Since the trial court and the appellate court diverge on the issue of whether the respondent ordered and took delivery of the campaign materials of his fellow candidates in his political party, which makes him liable for their payment, the Court now examines the evidence on record.

The Court finds that the petitioner was unable to substantiate his claims that it was respondent who ordered and received his partymates' materials, which would have made respondent responsible for their payment. The Court adopts the CA's finding on the matter as follows:

The basis of Cuyugan's claim that the unpaid campaign materials were delivered to Siasoco is one unsigned Sales Invoice (Exhibit "C-3") and twenty two (22) delivery receipts (Exhibits "C-4" to "C-25"). However, a careful examination of these delivery receipts reveals that only two (2) out of the twenty two (22) delivery receipts were duly acknowledged by a certain Nora and another person whose signature is illegible, both not proven to be representatives of Siasoco (TSN, July 16, 1998, pp. 8-10). The rest of the delivery receipts are unsigned and do not show that they were in fact received either by Siasoco himself or his authorized representative. (Folder of Exhibits, pp. 7 & 8).ςηαñrοblεš  Î½Î¹r†υαl  lαω  lιbrαrÿ

On cross-examination, Cuyugan admitted that he was not sure whether the personnel who picked up the campaign materials from his office are employees of Siasoco. Thus -

Atty. Bugaring: You said you are a businessman? Of course, you issue delivery receipts, is that correct?cra lawlibrary

Witness: Yes, sir.

Atty. Bugaring: And this delivery receipt subject matter of this case properly signed by this ... personnel who received these items, is that correct? Yes or no?cra lawlibrary

Witness: I usually prepare delivery receipts.

Atty. Bugaring: My question is this properly acknowledged by the person who received the same? Yes or no.

Witness: I could not recall.

Atty. Bugaring: May we just ask the witness to just answer not to argue with counsel, your Honor. I am just simply asking whether the delivery receipts were acknowledged by the recipient?cra lawlibrary

Court: Just answer.

Witness: First delivery was acknowledged and then the latest delivery, I could not recall.

Atty. Bugaring: You mean to say that under your business operation, you just let your goods be taken out without the proper acknowledgement who received the same? Yes or no?cra lawlibrary

Witness: In some instances because there were times that when they picked up the goods, I was not in the office.

Atty. Bugaring: You agree with me that most of your delivery receipts were not really acknowledged by the person who received the same?cra lawlibrary

Atty. Bayhon: Argumentative Your Honor.

Atty. Bugaring: As shown by your Exhibit "C" and submarkings. I am showing to you your Exhibit "C." You agree with me that most of these delivery receipts was (sic) not acknowledged by the recipient. You could go over it and tell me.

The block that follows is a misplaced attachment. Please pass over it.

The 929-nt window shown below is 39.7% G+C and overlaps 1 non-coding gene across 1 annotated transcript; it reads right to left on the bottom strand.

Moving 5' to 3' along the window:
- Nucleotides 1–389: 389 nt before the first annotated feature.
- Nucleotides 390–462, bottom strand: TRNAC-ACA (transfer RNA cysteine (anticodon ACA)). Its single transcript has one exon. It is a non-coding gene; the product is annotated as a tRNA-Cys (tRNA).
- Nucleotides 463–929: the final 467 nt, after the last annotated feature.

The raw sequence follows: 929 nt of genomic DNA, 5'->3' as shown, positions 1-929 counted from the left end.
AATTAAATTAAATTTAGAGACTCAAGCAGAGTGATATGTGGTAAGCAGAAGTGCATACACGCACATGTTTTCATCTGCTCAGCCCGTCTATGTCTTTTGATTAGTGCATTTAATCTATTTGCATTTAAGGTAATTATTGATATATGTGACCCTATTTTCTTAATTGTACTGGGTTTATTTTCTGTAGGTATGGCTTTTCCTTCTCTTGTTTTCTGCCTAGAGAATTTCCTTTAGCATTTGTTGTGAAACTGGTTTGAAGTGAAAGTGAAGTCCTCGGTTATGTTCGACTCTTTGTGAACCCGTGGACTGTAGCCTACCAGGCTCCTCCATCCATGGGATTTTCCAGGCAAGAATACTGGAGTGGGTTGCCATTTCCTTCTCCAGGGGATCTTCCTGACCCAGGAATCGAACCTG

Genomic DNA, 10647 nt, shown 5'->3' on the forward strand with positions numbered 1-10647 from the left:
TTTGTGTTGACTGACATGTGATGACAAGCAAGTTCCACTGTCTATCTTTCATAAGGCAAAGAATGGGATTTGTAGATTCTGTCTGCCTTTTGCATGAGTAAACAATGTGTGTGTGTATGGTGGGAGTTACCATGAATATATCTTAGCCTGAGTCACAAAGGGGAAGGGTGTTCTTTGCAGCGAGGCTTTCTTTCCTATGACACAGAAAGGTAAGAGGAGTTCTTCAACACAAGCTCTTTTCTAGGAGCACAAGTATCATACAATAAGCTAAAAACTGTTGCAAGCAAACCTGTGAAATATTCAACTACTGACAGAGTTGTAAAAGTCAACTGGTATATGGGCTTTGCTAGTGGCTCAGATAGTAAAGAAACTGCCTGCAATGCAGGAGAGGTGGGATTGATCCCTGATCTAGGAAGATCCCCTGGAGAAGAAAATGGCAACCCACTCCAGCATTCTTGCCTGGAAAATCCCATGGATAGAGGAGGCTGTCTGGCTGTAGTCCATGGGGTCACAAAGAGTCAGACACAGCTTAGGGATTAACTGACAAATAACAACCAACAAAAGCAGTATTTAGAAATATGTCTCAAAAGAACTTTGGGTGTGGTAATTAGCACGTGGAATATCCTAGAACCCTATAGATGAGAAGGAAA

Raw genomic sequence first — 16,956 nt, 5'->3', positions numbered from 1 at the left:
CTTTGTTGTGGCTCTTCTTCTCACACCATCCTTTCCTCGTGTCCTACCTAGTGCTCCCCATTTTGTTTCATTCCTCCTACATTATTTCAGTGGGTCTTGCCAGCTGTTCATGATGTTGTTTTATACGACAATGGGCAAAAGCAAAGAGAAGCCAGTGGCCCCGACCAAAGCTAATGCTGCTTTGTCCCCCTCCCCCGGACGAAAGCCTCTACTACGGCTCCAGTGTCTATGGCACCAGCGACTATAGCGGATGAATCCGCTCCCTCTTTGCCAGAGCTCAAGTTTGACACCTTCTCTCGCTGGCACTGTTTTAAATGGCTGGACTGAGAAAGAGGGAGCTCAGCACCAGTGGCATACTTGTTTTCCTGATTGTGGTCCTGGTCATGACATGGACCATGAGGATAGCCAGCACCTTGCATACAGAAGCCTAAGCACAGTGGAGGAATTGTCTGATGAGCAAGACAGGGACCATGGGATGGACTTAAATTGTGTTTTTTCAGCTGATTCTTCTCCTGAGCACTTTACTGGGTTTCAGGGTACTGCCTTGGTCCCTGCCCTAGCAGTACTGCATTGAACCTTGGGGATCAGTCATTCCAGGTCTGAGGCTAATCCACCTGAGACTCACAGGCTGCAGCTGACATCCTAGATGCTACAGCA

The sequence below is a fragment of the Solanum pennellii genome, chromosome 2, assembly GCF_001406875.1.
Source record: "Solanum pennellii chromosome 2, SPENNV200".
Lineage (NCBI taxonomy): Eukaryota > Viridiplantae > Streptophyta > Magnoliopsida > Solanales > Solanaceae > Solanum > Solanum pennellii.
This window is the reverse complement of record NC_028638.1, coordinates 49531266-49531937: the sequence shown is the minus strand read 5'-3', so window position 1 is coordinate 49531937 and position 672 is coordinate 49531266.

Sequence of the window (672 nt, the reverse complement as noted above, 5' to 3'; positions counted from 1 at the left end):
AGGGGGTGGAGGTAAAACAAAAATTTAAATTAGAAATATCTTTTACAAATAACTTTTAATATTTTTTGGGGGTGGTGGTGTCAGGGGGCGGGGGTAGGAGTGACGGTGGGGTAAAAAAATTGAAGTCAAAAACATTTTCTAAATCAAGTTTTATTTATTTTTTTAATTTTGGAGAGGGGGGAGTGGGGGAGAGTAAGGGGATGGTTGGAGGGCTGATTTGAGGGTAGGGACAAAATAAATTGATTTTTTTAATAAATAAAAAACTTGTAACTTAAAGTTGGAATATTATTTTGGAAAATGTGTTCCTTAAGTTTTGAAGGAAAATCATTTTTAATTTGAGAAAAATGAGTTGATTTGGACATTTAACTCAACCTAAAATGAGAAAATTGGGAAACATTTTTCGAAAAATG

Witness: Yes, sir.

Atty. Bugaring: So in these delivery receipts that were not acknowledged, you agree with me that you are (sic) not present in your office, as you said earlier... that the reason that they were not acknowledged because you are (sic) not around.

Witness: Some instances.

Atty. Bugaring: So you are not also sure whether it was the people of the defendant who picked up these goods because you are (sic) not present?cra lawlibrary

Witness: Yes, sir.

(TSN, 16 July 1998, pp. 10-15).

It is clear from the foregoing testimony that the unpaid campaign materials worth Php212,890.00 were not duly proven to have been delivered and received by appellant Siasoco or his authorized representative. Hence, there is no basis to hold Siasoco liable for the campaign materials ordered by his party-mates.

The court a quo's main basis for holding Siasoco liable for the printed materials of all the candidates of the Siglakas Party is its conclusion that this was so stipulated by the parties when they met at the office of Siasoco before the campaign.11

Indeed, the petitioner has no proof of respondent's actual receipt of the materials for the other candidates; in fact, he himself testified that he was not present when most of these campaign materials were obtained or delivered.12 The petitioner also showed no evidence, documentary or otherwise, proving that it was the respondent who placed the orders for these materials. The petitioner only claims that a member of respondent's "staff" purportedly named "Nora" placed the orders by phone.13 There is no evidence on record proving that this Nora, or anyone who obtained the other candidates' materials, were agents or employees of the respondent. Also, nothing corroborates the petitioner's claim that Nora's orders were first confirmed with the respondent or a certain Dante Enriquez (Enriquez) before the petitioner started the printing and delivery.14 In fact, when the petitioner presented the testimony of Enriquez, as Operations Manager of Siglakas campaign in 1995, this witness never confirmed that indeed, he (Enriquez) placed orders for materials with the petitioner.15